submitted by Odyssey Magazine on 03.10.2005

Abandoned house. 1950's.

From an article in Odyssey Magazine, Vol 2 No 5 May/Jun 1995
entitled, Aphrodite's Children on Kythira

To read the entire article, Aphrodite's Children

By George Zarkadakis

To read the entire article go to History, subsection, General History, or search Zarkadakis, or Thanassis's, with the internal search engine.


Author:Odyssey Magazine
When Published: bi-monthly
Publisher: Odyssey Magazine
Available: (See, below).
Description:

Odyssey magazine is a brilliant magazine, originating in Greece, which chronicles people, places and events of the Greek Diaspora.

Greece:

Odyssey
Zephyr Publications S.A
Aetideon 13, Holargos 155 61
Athens
Greece

USA:

Odyssey Magazine
PO Box 3000
Denville
NJ 07834-9347
USA

Australia:

Odyssey Magazine
P.O. Box 187
Newtown
NSW 2042
Australia

Canada:

Odyssey Magazine
50 McIntosh Drive, Suite 242
Markham, Ontario
L3R 9T3 Canada

email subscriptions:

subscribe@odyssey.gr

Web Address:

http://www.odyssey.gr

Photos > Architecture

submitted by Odyssey Magazine on 03.10.2005

Kytherian Doorway, showing a marked French influence.

From an article in Odyssey Magazine, Vol 2 No 5 May/Jun 1995
entitled, Aphrodite's Children on Kythira

By George Zarkadakis

To read the entire article, Aphrodite's Children

Author:Odyssey Magazine
When Published: bi-monthly
Publisher: Odyssey Magazine
Available: (See, below).
Description:

Odyssey magazine is a brilliant magazine, originating in Greece, which chronicles people, places and events of the Greek Diaspora.

Greece:

Odyssey
Zephyr Publications S.A
Aetideon 13, Holargos 155 61
Athens
Greece

USA:

Odyssey Magazine
PO Box 3000
Denville
NJ 07834-9347
USA

Australia:

Odyssey Magazine
P.O. Box 187
Newtown
NSW 2042
Australia

Canada:

Odyssey Magazine
50 McIntosh Drive, Suite 242
Markham, Ontario
L3R 9T3 Canada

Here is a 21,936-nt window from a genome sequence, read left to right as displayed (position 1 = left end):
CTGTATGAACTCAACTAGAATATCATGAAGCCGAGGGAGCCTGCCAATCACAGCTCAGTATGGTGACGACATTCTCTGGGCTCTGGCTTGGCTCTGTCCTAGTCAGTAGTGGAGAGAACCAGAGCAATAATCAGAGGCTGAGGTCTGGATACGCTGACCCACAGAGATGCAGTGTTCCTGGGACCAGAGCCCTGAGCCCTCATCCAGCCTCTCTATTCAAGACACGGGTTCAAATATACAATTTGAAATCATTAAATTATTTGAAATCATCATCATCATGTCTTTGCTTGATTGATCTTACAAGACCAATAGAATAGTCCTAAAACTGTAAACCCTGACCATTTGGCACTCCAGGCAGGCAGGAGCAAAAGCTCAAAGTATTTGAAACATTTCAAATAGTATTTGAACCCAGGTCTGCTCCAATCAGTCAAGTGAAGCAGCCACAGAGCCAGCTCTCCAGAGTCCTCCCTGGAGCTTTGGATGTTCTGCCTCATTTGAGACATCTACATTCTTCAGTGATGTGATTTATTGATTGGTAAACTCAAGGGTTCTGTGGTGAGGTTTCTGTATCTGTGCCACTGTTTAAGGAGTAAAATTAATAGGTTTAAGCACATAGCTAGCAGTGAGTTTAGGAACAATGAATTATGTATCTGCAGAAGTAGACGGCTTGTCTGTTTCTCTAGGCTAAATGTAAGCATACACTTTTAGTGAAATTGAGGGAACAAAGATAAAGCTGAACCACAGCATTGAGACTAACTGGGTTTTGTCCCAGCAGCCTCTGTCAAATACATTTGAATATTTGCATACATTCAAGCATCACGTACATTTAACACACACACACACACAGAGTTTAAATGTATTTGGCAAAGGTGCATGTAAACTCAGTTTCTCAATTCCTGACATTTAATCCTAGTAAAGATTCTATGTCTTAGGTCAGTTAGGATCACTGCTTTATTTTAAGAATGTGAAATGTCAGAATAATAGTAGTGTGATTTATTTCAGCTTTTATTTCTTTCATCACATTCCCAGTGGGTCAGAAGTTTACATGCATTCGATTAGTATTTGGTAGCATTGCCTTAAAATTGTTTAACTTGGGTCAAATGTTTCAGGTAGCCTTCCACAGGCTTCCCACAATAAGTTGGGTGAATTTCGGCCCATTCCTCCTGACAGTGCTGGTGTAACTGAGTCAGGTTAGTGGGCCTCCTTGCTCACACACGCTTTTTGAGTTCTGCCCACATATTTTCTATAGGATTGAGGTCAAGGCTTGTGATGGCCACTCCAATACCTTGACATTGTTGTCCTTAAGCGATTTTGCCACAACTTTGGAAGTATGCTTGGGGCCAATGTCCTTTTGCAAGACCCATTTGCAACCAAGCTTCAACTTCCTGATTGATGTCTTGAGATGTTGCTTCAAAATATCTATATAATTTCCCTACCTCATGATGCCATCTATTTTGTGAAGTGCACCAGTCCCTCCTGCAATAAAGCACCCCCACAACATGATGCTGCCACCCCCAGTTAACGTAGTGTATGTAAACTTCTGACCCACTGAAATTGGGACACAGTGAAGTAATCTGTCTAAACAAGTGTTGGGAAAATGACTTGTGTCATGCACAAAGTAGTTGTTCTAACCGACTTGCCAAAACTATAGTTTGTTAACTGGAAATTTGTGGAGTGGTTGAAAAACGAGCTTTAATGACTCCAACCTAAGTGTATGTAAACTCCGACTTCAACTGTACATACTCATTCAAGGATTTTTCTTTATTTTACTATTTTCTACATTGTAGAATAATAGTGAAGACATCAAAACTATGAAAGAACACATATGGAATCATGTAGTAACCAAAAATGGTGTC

email subscriptions:

subscribe@odyssey.gr

Web Address:

http://www.odyssey.gr

Photos > Architecture

submitted by Odyssey Magazine on 03.10.2005

Kytherian Entranceway.

From an article in Odyssey Magazine, Vol 2 No 5 May/Jun 1995
entitled, Aphrodite's Children on Kythira

By George Zarkadakis

To read the entire article, Aphrodite's Children

Author:Odyssey Magazine
When Published: bi-monthly
Publisher: Odyssey Magazine
Available: (See, below).
Description:

Odyssey magazine is a brilliant magazine, originating in Greece, which chronicles people, places and events of the Greek Diaspora.

Greece:

Odyssey
Zephyr Publications S.A
Aetideon 13, Holargos 155 61
Athens
Greece

USA:

Odyssey Magazine
PO Box 3000
Denville
NJ 07834-9347
USA

Australia:

Odyssey Magazine
P.O. Box 187
Newtown
NSW 2042
Australia

Canada:

Odyssey Magazine
50 McIntosh Drive, Suite 242
Markham, Ontario
L3R 9T3 Canada

email subscriptions:

subscribe@odyssey.gr

Web Address:

http://www.odyssey.gr

Photos > Architecture

submitted by Kostas Kranis on 30.03.2005

Bridge in Potamos - Γέφυρα στον Ποταμό

Bridge in Potamos - Γέφυρα στον Ποταμό

Photos > Architecture

submitted by Kostas Kranis on 30.03.2005

Castle ruins in Chora - Το παλιό κάστρο στη Χώρα

Castle ruins in Chora - Το παλιό κάστρο στη Χώρα

Photos > Architecture

submitted by Victor Panaretos on 13.02.2005